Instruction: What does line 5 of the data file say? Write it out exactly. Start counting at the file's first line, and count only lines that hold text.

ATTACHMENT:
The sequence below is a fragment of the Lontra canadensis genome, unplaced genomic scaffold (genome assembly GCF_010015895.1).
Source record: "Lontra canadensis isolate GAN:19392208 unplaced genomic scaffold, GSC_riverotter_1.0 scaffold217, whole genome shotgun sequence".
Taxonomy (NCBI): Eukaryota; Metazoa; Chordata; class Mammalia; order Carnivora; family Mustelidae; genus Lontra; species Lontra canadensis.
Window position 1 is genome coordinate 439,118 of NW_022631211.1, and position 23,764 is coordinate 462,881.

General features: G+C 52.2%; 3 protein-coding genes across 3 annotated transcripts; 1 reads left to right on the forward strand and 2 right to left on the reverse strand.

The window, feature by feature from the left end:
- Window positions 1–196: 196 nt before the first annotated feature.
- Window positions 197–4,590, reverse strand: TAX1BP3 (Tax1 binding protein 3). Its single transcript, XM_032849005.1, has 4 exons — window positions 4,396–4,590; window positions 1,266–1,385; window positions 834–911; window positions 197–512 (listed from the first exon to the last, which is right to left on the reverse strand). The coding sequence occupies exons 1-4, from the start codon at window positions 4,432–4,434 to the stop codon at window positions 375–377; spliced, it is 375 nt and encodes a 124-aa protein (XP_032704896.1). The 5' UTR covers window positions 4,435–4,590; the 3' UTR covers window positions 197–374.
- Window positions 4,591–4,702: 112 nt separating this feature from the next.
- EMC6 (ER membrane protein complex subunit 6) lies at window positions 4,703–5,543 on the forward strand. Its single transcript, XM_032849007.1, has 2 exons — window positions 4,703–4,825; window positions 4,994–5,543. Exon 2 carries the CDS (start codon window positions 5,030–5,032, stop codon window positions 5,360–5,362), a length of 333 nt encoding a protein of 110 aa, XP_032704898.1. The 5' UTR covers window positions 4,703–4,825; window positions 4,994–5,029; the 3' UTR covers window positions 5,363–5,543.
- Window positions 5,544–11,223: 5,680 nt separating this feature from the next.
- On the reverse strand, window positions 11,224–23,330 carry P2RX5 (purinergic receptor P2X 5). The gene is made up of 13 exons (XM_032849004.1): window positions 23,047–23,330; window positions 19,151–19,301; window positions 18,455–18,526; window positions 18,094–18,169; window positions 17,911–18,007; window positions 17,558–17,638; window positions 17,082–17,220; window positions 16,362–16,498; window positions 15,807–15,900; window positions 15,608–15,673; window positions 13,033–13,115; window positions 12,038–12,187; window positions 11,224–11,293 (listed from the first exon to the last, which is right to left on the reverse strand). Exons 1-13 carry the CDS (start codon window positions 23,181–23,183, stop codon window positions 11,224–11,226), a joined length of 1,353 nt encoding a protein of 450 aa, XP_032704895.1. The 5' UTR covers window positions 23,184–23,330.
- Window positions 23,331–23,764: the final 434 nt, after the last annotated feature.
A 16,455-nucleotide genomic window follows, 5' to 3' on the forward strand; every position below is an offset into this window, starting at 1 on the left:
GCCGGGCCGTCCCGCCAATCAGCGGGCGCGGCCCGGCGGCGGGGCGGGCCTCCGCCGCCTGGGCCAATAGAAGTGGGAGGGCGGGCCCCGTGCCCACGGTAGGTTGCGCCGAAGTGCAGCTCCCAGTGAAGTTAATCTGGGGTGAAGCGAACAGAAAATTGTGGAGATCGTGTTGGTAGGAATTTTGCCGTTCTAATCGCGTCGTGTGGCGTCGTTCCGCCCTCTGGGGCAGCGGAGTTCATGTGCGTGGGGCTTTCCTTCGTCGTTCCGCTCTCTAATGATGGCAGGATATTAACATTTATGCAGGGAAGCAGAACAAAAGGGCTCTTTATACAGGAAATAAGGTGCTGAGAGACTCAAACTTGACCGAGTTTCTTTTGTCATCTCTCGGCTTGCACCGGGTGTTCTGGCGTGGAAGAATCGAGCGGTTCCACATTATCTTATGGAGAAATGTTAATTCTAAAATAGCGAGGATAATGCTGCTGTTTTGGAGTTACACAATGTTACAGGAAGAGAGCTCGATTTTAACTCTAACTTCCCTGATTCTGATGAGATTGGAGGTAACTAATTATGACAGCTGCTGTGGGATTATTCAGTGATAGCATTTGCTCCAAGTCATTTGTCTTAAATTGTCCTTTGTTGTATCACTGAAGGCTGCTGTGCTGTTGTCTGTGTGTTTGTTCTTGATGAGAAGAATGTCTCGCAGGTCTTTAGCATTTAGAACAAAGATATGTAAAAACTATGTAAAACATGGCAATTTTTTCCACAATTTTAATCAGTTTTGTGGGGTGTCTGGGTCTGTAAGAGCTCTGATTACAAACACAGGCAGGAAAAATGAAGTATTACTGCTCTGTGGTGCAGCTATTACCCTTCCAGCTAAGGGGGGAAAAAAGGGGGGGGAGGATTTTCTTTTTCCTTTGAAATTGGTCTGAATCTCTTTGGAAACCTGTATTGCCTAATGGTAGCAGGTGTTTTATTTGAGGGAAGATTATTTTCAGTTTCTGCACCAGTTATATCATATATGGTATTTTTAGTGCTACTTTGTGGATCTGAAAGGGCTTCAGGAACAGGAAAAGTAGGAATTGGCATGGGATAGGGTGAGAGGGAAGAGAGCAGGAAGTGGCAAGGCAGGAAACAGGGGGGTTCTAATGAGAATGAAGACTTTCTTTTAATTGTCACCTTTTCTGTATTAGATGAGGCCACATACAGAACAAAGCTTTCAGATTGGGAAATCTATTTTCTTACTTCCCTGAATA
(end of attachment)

General features: G+C 52.2%; 3 protein-coding genes across 3 annotated transcripts; 1 reads left to right on the forward strand and 2 right to left on the reverse strand.